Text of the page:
Since moving to Tasmania from WA, he’d become actively involved in primary health care reform, as well as pursuing advocacy for action on the social determinants of health.
His most recent publication at Croakey (which was actually written earlier this year) was to share some recommendations for books:
“Having recently moved to Tasmania I read The Sound of One Hand Clappingby Richard Flanagan (Picador 1999). Tells us so much about Australia (and not just Tassie) and the stories of how so many have come here … and also about longings and regrets and the horrors of war. Deeply moving. Very, very dark but quite extraordinarily beautifully written. This really moved me as few novels do.
Revolutionary Doctors by Steve Brouwer, Monthly Review Press 2011. (Monthly Review Press publish some great stiff!) On Cuban and Venezuelan health care and Cuban and Venezuelan doctors. Uplifting.
Another world of health and another health care world are possible.
As a Scot from Glasgow – that ‘No Mean City’ – with a mother from the rural poor and a father from the slums of that city, I read The Tears that Made the Clyde by Carol Craig (Argyll 2010).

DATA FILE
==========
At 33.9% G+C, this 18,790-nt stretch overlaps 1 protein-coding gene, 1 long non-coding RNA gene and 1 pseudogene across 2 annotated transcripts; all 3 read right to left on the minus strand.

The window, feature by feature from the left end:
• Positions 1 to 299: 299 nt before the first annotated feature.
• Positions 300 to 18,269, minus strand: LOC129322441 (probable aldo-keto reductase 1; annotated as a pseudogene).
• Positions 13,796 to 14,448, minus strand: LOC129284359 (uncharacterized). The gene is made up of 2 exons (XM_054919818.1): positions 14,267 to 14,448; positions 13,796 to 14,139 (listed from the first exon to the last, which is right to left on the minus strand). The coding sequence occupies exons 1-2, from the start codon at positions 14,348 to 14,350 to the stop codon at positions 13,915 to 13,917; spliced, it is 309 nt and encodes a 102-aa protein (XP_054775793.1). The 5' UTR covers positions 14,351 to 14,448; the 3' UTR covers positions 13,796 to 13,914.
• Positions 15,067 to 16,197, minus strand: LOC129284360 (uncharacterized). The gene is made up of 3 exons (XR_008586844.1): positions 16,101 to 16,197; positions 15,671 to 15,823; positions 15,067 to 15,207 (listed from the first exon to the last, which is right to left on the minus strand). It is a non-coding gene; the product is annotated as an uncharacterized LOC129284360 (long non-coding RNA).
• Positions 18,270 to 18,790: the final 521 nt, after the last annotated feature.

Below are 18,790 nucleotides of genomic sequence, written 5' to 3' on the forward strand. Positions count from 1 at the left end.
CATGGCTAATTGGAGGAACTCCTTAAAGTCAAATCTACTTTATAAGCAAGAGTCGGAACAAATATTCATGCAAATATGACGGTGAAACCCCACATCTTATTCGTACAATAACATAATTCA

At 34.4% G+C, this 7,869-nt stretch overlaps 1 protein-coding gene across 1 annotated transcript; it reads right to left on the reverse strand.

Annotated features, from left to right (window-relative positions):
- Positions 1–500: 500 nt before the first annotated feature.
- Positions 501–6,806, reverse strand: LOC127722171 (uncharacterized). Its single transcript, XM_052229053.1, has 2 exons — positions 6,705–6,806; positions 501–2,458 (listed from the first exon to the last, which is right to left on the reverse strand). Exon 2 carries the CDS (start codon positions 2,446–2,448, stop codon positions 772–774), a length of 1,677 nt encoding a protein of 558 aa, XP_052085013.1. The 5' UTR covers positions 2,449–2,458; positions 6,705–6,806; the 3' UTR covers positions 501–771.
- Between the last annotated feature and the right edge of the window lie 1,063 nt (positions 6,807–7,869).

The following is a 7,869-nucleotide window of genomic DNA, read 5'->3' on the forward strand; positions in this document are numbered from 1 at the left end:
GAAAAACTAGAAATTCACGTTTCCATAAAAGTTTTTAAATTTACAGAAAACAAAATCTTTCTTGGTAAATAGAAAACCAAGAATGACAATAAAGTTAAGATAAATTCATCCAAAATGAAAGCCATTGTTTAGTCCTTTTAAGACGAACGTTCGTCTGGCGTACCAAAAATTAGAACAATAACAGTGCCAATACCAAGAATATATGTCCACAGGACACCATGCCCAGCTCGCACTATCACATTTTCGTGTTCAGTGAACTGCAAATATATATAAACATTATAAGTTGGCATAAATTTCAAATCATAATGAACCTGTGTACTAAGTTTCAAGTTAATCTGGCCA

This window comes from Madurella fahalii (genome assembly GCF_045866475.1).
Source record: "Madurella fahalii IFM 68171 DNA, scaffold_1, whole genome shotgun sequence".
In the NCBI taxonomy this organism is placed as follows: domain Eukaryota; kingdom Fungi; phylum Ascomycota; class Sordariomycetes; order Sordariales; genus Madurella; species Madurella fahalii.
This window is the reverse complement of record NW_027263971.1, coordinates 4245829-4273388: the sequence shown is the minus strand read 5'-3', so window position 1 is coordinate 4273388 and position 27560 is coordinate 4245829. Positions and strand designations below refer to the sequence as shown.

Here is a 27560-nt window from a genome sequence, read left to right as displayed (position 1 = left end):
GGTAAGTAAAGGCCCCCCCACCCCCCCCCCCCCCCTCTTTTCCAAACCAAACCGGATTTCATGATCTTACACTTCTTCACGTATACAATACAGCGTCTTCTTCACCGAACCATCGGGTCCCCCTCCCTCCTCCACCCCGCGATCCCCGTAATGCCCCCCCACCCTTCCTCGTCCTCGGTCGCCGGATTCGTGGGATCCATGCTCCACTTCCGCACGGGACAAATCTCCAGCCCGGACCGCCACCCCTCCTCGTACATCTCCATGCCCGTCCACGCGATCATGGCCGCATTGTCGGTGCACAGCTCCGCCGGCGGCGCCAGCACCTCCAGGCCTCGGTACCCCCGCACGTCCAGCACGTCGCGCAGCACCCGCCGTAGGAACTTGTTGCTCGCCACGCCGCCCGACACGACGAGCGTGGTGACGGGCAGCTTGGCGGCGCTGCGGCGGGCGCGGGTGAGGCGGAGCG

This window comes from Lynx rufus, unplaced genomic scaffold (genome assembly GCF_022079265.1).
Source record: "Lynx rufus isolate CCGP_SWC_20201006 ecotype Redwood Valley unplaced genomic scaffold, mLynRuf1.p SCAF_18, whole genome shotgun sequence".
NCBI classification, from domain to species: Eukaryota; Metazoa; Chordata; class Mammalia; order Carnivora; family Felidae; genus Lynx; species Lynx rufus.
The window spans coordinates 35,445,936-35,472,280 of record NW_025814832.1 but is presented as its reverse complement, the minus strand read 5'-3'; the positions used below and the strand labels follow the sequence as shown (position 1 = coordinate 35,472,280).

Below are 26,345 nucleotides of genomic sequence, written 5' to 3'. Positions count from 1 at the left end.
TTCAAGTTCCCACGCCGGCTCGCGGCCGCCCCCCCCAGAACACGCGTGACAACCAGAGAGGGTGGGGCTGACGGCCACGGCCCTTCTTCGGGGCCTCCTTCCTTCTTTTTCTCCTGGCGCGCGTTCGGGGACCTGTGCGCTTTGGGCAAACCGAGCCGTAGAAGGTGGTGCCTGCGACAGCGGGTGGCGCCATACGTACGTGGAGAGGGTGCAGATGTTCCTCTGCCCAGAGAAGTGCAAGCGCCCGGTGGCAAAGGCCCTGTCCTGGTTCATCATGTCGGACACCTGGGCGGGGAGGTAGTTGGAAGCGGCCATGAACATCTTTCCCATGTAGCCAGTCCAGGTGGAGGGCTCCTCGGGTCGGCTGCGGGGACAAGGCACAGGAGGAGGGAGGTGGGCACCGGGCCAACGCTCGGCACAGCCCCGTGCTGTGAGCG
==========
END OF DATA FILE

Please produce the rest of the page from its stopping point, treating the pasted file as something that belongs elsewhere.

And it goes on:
This is a book that is special for Glaswegians but it is a story for all who have a concern about the social determinants of health and who see public health as being essentially political and incapable of being fully understood outside of a class analysis.
Then Bad Samaritans, The Myth of Free Trade and the Secret History of Capitalism by Ha-Joon Chang (Bloomsbury 2008). The title says it all.”
Gavin’s own most recent book, The Health of Nations: towards a new political economy, was recently reviewed for this blog by Luke Slawomirski.
The last article that he wrote for Croakey was classic Mooney – looking at the public health and equity implications of wider political and economic debates – arguing that the recent GST review had been a missed opportunity for health.
Gavin Mooney had associations with many organisations, including the Universities of Sydney, NSW, Tasmania, Cape Town, Southern Denmark, and Aarhus.
Below are some of the early tributes from Twitter. I hope to share more memories at Croakey next week.
I am sorry not to be able to include more information about Delys here now, as I mainly knew Gavin. I know from others, however, that she cared passionately about many of the issues that also engaged Gavin’s concern and attention.
May Gavin and Delys rest in peace.